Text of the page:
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How Do I Break Into Radio?
Useful Tips On Getting Into The Biz
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Being in Radio, I'm asked this question all the time. And why not? Radio is fun and you can get paid for it, too. Plus, there's a certain amount of "celebrity" attached to being on-the-air.

But, before you ponder a potential transition into Radio, you should know a few things upfront:

1. It's competitive
2. There are less jobs today than ever
3. The pay is quite average for most jobs

But, if none of that bothers you, then you're off to a good start. There are three basic avenues to a career in broadcasting: a college degree from a University that has a major in Radio and/or TV, a broadcasting school, or the cheap, old fashioned way: interning.

The advantage of going to college is you will acquire a complete education and leave with a degree. You will also be afforded a wider variety of classes within and related to the discipline of broadcasting. Of course, for this you will pay higher fees.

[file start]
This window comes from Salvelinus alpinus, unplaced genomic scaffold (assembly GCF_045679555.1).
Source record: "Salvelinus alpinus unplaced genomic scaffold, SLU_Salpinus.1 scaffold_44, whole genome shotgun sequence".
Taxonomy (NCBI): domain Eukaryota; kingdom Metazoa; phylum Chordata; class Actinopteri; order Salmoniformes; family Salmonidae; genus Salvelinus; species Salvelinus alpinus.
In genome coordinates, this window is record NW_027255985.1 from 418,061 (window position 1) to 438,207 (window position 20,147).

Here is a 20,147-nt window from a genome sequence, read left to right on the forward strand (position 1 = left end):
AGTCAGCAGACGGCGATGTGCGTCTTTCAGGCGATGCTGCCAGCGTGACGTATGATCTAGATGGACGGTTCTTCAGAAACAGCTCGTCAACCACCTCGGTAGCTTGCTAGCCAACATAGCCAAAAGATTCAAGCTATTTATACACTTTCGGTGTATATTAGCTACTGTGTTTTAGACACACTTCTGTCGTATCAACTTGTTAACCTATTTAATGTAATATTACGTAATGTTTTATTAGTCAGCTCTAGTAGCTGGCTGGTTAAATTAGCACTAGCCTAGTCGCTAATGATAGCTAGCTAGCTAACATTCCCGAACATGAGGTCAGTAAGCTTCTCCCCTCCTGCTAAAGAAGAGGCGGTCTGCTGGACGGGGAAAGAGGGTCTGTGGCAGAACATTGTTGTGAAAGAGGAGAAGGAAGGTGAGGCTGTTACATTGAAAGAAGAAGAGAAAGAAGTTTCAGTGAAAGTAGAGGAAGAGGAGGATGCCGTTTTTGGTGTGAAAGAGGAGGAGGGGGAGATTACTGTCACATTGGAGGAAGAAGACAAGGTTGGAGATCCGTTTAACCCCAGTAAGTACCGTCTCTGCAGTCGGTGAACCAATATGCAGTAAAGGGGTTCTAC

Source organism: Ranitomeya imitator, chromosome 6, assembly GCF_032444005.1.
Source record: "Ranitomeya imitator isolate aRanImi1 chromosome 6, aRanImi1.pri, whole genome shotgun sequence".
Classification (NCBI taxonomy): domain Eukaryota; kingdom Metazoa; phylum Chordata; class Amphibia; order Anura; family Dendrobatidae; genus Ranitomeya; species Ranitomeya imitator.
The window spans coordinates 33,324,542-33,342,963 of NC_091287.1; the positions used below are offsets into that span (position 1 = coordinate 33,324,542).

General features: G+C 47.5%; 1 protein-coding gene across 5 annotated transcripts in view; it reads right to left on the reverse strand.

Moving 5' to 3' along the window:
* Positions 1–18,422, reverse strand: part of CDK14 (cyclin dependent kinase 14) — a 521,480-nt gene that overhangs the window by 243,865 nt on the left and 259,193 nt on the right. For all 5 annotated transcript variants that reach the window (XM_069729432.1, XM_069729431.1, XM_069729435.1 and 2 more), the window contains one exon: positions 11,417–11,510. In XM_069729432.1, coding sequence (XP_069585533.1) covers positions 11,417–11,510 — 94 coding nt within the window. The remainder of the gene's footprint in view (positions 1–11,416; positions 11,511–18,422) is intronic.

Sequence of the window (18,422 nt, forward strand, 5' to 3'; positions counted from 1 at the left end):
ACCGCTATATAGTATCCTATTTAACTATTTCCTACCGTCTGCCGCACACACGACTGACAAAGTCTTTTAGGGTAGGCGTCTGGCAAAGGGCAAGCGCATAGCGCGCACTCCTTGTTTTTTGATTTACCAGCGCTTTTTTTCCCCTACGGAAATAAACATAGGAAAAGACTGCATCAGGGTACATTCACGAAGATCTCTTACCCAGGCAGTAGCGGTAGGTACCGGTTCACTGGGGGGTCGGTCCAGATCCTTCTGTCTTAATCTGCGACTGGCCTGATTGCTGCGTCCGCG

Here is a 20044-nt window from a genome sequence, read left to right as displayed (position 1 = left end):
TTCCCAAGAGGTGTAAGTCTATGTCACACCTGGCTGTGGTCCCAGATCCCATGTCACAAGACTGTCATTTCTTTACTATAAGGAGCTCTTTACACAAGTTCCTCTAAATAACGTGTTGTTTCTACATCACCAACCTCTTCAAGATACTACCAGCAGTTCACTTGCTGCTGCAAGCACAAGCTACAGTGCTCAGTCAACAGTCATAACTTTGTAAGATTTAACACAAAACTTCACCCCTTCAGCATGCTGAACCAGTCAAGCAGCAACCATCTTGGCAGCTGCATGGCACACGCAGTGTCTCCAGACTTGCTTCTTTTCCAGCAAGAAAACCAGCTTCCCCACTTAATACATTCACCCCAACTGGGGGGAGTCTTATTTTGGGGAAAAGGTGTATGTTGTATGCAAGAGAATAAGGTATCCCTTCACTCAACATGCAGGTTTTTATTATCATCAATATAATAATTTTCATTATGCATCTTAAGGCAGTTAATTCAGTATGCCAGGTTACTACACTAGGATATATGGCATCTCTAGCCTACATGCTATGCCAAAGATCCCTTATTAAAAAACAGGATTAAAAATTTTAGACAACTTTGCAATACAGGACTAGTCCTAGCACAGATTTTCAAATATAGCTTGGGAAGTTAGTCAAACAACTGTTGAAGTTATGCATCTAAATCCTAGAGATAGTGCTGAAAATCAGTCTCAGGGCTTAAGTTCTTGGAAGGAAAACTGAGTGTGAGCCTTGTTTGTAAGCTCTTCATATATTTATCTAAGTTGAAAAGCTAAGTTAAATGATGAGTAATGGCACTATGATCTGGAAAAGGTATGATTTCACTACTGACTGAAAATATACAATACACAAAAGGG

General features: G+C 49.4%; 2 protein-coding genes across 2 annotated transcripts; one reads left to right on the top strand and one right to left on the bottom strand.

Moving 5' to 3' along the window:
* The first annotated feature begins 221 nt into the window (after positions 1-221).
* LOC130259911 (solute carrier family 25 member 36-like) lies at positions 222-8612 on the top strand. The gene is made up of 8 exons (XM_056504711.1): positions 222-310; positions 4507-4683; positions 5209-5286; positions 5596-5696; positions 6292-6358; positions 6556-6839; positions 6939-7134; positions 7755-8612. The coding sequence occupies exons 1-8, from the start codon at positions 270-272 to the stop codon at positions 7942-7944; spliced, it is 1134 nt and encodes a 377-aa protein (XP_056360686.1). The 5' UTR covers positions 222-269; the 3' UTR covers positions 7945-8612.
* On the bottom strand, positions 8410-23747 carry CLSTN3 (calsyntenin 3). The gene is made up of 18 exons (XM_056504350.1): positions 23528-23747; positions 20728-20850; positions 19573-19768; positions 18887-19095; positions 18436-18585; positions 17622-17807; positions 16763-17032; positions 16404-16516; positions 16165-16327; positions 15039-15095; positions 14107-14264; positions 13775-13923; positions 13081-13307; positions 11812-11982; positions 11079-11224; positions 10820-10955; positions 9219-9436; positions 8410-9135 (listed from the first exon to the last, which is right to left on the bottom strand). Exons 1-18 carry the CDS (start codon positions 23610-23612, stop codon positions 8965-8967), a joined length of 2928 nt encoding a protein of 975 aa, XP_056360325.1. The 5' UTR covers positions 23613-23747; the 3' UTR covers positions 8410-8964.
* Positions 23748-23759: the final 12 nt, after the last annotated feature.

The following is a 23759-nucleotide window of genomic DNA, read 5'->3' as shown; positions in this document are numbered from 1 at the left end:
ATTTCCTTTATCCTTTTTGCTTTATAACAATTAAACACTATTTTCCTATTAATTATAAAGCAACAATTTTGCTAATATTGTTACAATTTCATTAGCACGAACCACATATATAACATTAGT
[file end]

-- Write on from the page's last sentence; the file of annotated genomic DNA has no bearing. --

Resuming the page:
A broadcasting school works out to be considerably less than the university experience but you will also get a more streamlined program. Most broadcasting schools teach you the basics and try to also help you get that first job. But, don't be misled: broadcasting schools can be pricey.

Finally, there's the intern method. It's still one of the BEST ways to break into radio if you are willing to set aside your pride do anything at first. I know people who have started as unpaid interns and worked up to having their own radio show. I have seen it happen many times.

Just this morning, I was speaking with a personality at a Radio station who worked part-time, for free, for nine months before being offered his first big break. Now he has his own show.

As an intern, you get to learn a lot of stuff. And, once you start hanging around a radio station (and being an intern is your passport to doing that), when the Program Director or someone else in charge needs someone to fill-in - guess what? He or She turns to people nearby who they know - many times the poor, lowly intern.

This is called being at the right place at the right time - and it still pays off.

And remember: you can intern while holding your reguular job - a smart approach to changing careers.

For more specifics on how to get an intern position, see:

How To Break Into Radio - The Easiest Way

Also helpful:

How to Create An Audition Tape For A Radio Station

and

Radio Schools

- Corey Deitz

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